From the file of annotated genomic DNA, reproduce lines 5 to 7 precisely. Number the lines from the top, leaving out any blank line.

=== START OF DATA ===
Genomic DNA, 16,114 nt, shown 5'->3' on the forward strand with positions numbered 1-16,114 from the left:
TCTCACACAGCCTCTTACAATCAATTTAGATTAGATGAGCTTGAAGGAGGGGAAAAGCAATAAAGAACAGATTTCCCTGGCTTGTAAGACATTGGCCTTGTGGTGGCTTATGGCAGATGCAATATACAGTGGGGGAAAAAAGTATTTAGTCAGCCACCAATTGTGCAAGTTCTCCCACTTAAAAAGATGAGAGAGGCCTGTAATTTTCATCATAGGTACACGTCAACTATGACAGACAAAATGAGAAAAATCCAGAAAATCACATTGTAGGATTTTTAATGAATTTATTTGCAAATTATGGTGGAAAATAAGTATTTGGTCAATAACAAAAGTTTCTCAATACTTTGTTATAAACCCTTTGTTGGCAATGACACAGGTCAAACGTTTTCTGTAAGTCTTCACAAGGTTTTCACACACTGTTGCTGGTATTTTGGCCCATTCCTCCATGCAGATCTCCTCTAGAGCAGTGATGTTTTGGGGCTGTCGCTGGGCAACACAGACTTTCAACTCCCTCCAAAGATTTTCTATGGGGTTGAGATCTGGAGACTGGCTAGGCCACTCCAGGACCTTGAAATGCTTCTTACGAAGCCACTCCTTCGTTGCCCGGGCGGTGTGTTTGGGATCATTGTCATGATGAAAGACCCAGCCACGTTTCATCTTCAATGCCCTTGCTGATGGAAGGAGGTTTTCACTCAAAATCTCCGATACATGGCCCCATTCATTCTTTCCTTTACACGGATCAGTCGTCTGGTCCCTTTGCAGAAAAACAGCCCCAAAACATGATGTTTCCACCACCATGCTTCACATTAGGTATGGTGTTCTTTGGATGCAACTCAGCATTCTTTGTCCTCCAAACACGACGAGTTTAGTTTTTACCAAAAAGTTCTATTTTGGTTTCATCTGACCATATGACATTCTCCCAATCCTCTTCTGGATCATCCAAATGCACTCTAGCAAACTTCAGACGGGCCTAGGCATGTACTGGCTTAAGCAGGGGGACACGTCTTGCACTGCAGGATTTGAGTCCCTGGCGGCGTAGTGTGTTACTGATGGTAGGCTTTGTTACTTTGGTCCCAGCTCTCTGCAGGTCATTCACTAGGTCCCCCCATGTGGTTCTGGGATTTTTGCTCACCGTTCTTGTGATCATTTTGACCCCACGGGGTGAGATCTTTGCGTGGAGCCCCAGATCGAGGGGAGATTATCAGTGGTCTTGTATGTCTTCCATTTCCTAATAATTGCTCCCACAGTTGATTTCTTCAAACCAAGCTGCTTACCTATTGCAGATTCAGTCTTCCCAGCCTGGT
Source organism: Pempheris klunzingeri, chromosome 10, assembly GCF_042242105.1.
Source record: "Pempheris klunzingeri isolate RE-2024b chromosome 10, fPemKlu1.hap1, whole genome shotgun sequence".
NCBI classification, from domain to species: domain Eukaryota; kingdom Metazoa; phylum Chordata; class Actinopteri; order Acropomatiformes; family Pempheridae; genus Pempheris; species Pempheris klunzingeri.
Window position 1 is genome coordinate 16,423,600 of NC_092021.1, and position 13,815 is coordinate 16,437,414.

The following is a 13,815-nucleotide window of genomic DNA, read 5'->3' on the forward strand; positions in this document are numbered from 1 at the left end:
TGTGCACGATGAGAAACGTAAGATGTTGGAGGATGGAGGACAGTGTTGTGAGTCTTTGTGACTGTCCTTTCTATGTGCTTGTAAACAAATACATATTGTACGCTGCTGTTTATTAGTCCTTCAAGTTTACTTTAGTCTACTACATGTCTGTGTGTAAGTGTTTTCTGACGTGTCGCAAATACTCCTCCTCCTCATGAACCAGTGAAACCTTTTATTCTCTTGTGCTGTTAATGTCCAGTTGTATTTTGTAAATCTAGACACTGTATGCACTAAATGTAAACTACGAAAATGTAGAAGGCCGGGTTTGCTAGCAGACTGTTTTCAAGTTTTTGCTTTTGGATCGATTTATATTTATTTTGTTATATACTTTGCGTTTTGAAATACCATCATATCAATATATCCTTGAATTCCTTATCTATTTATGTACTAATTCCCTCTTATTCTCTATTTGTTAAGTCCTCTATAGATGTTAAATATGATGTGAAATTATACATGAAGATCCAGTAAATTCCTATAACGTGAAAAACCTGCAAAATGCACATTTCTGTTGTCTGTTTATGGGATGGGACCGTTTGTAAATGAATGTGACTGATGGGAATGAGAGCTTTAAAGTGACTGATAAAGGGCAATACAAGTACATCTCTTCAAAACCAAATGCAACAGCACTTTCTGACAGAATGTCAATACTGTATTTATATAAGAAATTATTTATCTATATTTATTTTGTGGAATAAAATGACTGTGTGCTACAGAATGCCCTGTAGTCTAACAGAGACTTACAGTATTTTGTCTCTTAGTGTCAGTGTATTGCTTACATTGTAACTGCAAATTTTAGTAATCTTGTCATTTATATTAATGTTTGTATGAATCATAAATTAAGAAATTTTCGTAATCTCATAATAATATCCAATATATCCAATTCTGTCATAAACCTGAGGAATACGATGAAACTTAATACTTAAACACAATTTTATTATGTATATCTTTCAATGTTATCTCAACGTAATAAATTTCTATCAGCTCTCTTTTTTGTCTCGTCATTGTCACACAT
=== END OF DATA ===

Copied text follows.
NCBI classification, from domain to species: domain Eukaryota; kingdom Metazoa; phylum Chordata; class Actinopteri; order Acropomatiformes; family Pempheridae; genus Pempheris; species Pempheris klunzingeri.
Window position 1 is genome coordinate 16,423,600 of NC_092021.1, and position 13,815 is coordinate 16,437,414.

The following is a 13,815-nucleotide window of genomic DNA, read 5'->3' on the forward strand; positions in this document are numbered from 1 at the left end: